Mikaelsen became a skydiving champion, got an altitude record for parachuting, dove over seventy feet off a cliff, and co-piloted a plane to the North Pole, but was still labeled. He said every school has students who do not fit in, but names stick like glue.

Mikaelsen got F's in English, but kept telling his stories. Mikaelsen said he scored at a fifth-grade level in English comprehension on the college entrance exam, but because his dad worked at a college, he was able to go to Concordia College in Moorhead, Minnesota without meeting the entrance requirements.

When Mikaelsen wrote his first one page essay, he put his heart and soul into it. Mikaelsen said most words were misspelled, punctuations was in the wrong place, and handwriting was illegible. The professor corrected it with so many red marks, it looked like a "pizza."

Mikaelsen said the professor asked to meet with him and told Mikaelsen he had serious difficulties with the English language, but was a brilliant writer and storyteller whose story made the professor laugh and cry.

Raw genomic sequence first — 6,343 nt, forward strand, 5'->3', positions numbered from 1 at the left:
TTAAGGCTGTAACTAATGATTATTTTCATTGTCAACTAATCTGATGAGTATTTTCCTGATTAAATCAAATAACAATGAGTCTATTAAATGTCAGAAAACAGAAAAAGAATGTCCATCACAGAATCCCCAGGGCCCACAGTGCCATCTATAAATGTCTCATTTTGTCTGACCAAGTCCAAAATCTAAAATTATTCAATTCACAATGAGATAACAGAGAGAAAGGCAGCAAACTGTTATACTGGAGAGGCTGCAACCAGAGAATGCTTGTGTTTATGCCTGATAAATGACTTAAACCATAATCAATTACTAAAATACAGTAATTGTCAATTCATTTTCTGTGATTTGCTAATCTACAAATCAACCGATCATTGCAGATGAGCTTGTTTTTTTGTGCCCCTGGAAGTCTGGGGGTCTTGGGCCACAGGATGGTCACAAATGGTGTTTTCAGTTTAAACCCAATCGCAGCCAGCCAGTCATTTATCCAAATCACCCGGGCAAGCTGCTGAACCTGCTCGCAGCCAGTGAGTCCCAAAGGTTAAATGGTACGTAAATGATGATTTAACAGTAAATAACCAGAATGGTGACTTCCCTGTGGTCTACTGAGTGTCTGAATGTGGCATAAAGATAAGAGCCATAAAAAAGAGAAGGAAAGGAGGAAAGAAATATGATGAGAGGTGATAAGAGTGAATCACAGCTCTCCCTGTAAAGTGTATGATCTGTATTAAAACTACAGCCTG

The professor had Mikaelsen meet with a tutor every day to help with the basics.

Years later, Mikaelsen has written several books and won awards. He said characters are loosely based on his life. His book Touching Spirit Bear will soon be on the big screen.

Mikaelsen showed students a slideshow of what goes into a day of writing. In many photos, he was with Buffy, his rescue bear who died four years ago. Mikaelsen often sat with Buffy as he wrote and also read a lot of his stories to Buffy, who sometimes ate the papers.

Mikaelsen said he starts days spending quiet time meditating on his day and reminding himself he is the author of that day's chapter. Mikaelsen does not know anyone who has more fun than him. He has been around the world in his adventures.

Mikaelsen said bullies often feel tiny and inadequate, so they pick on others to make themselves feel better. He told students, "you have a chance to become something magnificent. How you act is how you become."